Binding the Body (Pt. 2)
Once the glue has dried, the tail graft is scraped flush with the sides of the guitar.
I use a router with two different size rabbet bits to cut the channels into the body where the binding and purfling will sit. The purfling lines are only about 0.060″ deep, so that channel is cut separately from the binding channel, which will be about 1/4″ deep. The reason it is done this way is to keep the top and back plates as strong as possible. If the purfling was the same depth as the binding, a great deal of the top and back plates, as well as the kerfed lining supporting them, would have to be removed to make the channel. The result would be that neither the top nor the back would be supported by very much wood and the bindings/purflings cannot be counted upon to provide any structural support.
Here is a picture of the two-stepped binding channels. As you can see, I don’t rout the binding line right to the tail graft. That last little bit is done by hand to make a clean looking joint.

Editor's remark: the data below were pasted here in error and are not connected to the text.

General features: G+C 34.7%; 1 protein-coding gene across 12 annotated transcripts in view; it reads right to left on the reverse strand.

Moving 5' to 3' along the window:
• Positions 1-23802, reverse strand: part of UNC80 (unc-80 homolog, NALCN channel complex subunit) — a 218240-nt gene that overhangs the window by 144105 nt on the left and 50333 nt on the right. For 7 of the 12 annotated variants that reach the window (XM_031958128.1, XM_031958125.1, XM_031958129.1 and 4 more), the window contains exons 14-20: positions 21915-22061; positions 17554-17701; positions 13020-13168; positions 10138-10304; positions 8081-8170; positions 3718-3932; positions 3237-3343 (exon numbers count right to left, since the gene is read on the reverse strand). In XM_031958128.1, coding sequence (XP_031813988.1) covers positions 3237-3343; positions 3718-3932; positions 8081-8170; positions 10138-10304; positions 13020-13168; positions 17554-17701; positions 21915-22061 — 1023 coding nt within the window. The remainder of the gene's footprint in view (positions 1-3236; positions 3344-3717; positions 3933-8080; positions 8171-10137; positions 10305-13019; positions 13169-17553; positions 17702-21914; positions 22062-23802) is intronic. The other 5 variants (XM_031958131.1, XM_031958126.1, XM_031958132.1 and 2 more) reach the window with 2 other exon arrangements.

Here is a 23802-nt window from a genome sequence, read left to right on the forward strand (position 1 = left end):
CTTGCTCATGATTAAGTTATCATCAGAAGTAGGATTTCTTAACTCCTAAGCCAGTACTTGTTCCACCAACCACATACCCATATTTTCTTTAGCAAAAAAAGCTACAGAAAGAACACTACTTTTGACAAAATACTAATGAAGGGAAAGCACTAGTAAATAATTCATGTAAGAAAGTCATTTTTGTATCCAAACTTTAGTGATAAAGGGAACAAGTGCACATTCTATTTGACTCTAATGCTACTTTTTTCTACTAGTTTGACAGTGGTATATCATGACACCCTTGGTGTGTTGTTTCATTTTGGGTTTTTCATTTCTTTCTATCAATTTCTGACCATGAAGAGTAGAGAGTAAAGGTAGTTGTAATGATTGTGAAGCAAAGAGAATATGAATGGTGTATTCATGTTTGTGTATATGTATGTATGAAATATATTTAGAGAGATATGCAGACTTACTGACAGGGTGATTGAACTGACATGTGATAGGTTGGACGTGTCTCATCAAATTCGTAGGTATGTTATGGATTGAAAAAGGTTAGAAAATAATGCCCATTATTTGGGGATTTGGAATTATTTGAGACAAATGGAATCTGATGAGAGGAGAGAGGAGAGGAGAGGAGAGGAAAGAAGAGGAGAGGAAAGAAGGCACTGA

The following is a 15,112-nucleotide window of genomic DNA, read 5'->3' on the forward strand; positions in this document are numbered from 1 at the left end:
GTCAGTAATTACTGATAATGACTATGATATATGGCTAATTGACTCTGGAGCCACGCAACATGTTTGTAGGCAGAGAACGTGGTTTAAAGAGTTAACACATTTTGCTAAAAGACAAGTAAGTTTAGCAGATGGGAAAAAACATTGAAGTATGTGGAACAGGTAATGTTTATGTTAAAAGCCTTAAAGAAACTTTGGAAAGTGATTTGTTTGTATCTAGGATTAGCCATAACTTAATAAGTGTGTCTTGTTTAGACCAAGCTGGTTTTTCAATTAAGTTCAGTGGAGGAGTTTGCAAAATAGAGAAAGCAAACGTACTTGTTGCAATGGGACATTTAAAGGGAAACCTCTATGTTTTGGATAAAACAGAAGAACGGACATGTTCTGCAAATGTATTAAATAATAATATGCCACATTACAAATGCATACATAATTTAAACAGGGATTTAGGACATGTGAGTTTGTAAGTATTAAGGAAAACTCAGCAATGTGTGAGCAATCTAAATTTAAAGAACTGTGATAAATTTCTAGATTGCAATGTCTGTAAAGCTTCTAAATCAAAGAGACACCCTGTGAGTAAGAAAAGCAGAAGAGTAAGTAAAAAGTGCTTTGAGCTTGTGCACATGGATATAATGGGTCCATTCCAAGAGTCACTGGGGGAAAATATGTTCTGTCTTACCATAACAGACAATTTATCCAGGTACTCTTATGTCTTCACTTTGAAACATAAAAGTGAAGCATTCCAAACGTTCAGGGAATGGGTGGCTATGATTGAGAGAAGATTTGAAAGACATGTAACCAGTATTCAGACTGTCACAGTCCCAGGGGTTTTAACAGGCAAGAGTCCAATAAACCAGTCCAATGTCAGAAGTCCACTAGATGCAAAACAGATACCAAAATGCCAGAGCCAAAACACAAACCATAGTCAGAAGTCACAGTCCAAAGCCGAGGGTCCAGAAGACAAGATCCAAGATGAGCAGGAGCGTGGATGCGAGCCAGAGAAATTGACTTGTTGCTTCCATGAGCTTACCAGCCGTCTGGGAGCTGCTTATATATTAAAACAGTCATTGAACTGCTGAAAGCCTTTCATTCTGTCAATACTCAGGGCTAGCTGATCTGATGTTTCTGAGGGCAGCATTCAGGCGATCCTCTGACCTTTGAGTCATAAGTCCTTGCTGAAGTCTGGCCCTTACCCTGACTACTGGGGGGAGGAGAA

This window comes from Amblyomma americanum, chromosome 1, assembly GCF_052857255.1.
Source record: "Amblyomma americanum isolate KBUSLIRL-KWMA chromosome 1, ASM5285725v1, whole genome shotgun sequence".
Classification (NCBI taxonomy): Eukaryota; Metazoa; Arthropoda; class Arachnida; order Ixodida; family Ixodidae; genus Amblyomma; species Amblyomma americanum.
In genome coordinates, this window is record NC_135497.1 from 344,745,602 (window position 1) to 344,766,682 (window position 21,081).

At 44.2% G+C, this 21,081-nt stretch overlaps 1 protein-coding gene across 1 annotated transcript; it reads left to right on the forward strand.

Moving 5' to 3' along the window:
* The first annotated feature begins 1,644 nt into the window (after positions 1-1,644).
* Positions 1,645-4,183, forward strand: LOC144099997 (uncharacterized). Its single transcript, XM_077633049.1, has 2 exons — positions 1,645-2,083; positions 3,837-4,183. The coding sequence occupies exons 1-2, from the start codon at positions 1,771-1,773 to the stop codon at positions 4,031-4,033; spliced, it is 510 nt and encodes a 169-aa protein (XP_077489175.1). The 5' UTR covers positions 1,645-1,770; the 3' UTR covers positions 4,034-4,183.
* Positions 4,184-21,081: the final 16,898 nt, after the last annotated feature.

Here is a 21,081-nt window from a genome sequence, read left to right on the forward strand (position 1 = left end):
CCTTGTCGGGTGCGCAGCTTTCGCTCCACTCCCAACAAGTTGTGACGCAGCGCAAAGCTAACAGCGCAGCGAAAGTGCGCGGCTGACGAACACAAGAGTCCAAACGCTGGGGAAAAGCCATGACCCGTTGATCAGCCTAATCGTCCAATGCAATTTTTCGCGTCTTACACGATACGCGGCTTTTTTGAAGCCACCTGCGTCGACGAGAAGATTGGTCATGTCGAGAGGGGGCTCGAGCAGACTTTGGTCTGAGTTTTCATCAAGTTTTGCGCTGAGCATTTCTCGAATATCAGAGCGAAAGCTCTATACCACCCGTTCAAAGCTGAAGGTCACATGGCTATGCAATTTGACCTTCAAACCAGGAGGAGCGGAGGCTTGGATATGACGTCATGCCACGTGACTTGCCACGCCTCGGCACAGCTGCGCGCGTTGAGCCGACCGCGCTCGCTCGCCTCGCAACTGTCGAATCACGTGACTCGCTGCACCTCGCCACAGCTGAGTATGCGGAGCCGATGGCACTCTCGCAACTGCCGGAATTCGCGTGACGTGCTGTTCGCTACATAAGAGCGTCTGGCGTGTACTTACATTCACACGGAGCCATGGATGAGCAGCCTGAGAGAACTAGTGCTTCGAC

The black-white-black purfling lines along either side of the tail graft are cut at 45 degrees. The same cut will be made where the side bindings join the tail graft to (hopefully) form a sharp 90 degree miter.
Now the bindings and purflings are glued to the body. The raw materials aren’t long enough to run a continuous strip, so there are two pieces for the top and two for the back. I can glue one top piece and one back piece in a day, but I can’t go any faster than that because I want to be sure the acetone-base glue is completely cured before I start trying to make the clean cuts necessary to join the opposing pieces together at the seams.
After gooping the body channel, the binding strip and the purfling strip with glue, everything is carefully positioned and then held in place with strapping tape until dry.